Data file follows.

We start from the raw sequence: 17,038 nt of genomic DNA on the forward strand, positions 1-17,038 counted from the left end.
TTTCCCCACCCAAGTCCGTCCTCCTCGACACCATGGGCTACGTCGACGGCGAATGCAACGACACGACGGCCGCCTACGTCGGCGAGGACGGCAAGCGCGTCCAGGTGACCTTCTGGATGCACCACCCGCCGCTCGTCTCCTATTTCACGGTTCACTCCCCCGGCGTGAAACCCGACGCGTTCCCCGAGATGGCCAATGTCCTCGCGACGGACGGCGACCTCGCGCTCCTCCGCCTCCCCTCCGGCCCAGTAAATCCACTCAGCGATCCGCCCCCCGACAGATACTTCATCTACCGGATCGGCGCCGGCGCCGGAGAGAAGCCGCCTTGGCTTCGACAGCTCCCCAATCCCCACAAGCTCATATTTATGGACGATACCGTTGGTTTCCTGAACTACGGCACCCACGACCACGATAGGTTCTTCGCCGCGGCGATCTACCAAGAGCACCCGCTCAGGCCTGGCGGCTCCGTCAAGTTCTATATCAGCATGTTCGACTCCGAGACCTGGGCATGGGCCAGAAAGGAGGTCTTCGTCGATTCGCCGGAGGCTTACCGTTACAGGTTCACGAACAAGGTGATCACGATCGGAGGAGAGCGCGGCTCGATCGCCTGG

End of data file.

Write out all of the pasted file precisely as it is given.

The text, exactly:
We start from the raw sequence: 17,038 nt of genomic DNA on the forward strand, positions 1-17,038 counted from the left end.
TTTCCCCACCCAAGTCCGTCCTCCTCGACACCATGGGCTACGTCGACGGCGAATGCAACGACACGACGGCCGCCTACGTCGGCGAGGACGGCAAGCGCGTCCAGGTGACCTTCTGGATGCACCACCCGCCGCTCGTCTCCTATTTCACGGTTCACTCCCCCGGCGTGAAACCCGACGCGTTCCCCGAGATGGCCAATGTCCTCGCGACGGACGGCGACCTCGCGCTCCTCCGCCTCCCCTCCGGCCCAGTAAATCCACTCAGCGATCCGCCCCCCGACAGATACTTCATCTACCGGATCGGCGCCGGCGCCGGAGAGAAGCCGCCTTGGCTTCGACAGCTCCCCAATCCCCACAAGCTCATATTTATGGACGATACCGTTGGTTTCCTGAACTACGGCACCCACGACCACGATAGGTTCTTCGCCGCGGCGATCTACCAAGAGCACCCGCTCAGGCCTGGCGGCTCCGTCAAGTTCTATATCAGCATGTTCGACTCCGAGACCTGGGCATGGGCCAGAAAGGAGGTCTTCGTCGATTCGCCGGAGGCTTACCGTTACAGGTTCACGAACAAGGTGATCACGATCGGAGGAGAGCGCGGCTCGATCGCCTGG